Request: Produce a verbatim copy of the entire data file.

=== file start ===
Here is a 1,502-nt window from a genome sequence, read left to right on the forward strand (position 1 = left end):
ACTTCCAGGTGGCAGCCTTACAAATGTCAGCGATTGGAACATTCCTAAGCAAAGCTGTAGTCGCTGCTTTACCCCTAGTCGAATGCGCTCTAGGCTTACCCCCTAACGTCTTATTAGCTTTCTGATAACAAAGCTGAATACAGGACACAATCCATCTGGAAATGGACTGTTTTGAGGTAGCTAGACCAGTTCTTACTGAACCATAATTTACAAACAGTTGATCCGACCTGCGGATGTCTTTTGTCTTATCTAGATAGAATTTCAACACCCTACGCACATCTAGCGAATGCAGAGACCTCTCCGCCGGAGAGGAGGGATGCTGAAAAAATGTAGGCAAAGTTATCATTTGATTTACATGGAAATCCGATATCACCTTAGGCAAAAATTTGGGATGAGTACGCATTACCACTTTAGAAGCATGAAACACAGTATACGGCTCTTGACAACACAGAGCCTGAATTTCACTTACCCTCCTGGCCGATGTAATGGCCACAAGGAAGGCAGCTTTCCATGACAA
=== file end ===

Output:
Here is a 1,502-nt window from a genome sequence, read left to right on the forward strand (position 1 = left end):
ACTTCCAGGTGGCAGCCTTACAAATGTCAGCGATTGGAACATTCCTAAGCAAAGCTGTAGTCGCTGCTTTACCCCTAGTCGAATGCGCTCTAGGCTTACCCCCTAACGTCTTATTAGCTTTCTGATAACAAAGCTGAATACAGGACACAATCCATCTGGAAATGGACTGTTTTGAGGTAGCTAGACCAGTTCTTACTGAACCATAATTTACAAACAGTTGATCCGACCTGCGGATGTCTTTTGTCTTATCTAGATAGAATTTCAACACCCTACGCACATCTAGCGAATGCAGAGACCTCTCCGCCGGAGAGGAGGGATGCTGAAAAAATGTAGGCAAAGTTATCATTTGATTTACATGGAAATCCGATATCACCTTAGGCAAAAATTTGGGATGAGTACGCATTACCACTTTAGAAGCATGAAACACAGTATACGGCTCTTGACAACACAGAGCCTGAATTTCACTTACCCTCCTGGCCGATGTAATGGCCACAAGGAAGGCAGCTTTCCATGACAA